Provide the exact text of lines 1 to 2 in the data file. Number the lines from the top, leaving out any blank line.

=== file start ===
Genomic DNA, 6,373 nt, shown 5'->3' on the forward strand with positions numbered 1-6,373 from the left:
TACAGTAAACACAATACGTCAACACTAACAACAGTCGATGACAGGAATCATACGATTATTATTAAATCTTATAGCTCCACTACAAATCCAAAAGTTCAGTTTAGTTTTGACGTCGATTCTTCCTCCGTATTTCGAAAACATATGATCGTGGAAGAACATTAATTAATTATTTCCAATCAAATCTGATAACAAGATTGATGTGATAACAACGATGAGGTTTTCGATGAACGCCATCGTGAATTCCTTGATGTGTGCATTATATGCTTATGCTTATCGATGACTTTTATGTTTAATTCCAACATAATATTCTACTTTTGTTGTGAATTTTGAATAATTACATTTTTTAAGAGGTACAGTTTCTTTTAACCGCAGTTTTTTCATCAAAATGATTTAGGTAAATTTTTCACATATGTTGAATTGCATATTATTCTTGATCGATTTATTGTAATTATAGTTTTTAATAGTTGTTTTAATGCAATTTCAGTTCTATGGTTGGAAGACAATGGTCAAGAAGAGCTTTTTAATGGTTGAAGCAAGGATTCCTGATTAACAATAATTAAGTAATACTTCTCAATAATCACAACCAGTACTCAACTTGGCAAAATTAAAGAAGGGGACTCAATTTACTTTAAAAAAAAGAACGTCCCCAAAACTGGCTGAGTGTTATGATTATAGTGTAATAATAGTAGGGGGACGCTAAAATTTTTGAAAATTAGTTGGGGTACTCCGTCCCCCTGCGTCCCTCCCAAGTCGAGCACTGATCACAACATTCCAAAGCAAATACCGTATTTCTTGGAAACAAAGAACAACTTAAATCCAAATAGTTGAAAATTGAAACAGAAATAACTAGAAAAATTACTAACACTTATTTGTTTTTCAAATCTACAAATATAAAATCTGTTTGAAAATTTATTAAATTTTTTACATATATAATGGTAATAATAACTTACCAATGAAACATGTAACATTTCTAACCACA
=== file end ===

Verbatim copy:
Genomic DNA, 6,373 nt, shown 5'->3' on the forward strand with positions numbered 1-6,373 from the left:
TACAGTAAACACAATACGTCAACACTAACAACAGTCGATGACAGGAATCATACGATTATTATTAAATCTTATAGCTCCACTACAAATCCAAAAGTTCAGTTTAGTTTTGACGTCGATTCTTCCTCCGTATTTCGAAAACATATGATCGTGGAAGAACATTAATTAATTATTTCCAATCAAATCTGATAACAAGATTGATGTGATAACAACGATGAGGTTTTCGATGAACGCCATCGTGAATTCCTTGATGTGTGCATTATATGCTTATGCTTATCGATGACTTTTATGTTTAATTCCAACATAATATTCTACTTTTGTTGTGAATTTTGAATAATTACATTTTTTAAGAGGTACAGTTTCTTTTAACCGCAGTTTTTTCATCAAAATGATTTAGGTAAATTTTTCACATATGTTGAATTGCATATTATTCTTGATCGATTTATTGTAATTATAGTTTTTAATAGTTGTTTTAATGCAATTTCAGTTCTATGGTTGGAAGACAATGGTCAAGAAGAGCTTTTTAATGGTTGAAGCAAGGATTCCTGATTAACAATAATTAAGTAATACTTCTCAATAATCACAACCAGTACTCAACTTGGCAAAATTAAAGAAGGGGACTCAATTTACTTTAAAAAAAAGAACGTCCCCAAAACTGGCTGAGTGTTATGATTATAGTGTAATAATAGTAGGGGGACGCTAAAATTTTTGAAAATTAGTTGGGGTACTCCGTCCCCCTGCGTCCCTCCCAAGTCGAGCACTGATCACAACATTCCAAAGCAAATACCGTATTTCTTGGAAACAAAGAACAACTTAAATCCAAATAGTTGAAAATTGAAACAGAAATAACTAGAAAAATTACTAACACTTATTTGTTTTTCAAATCTACAAATATAAAATCTGTTTGAAAATTTATTAAATTTTTTACATATATAATGGTAATAATAACTTACCAATGAAACATGTAACATTTCTAACCACA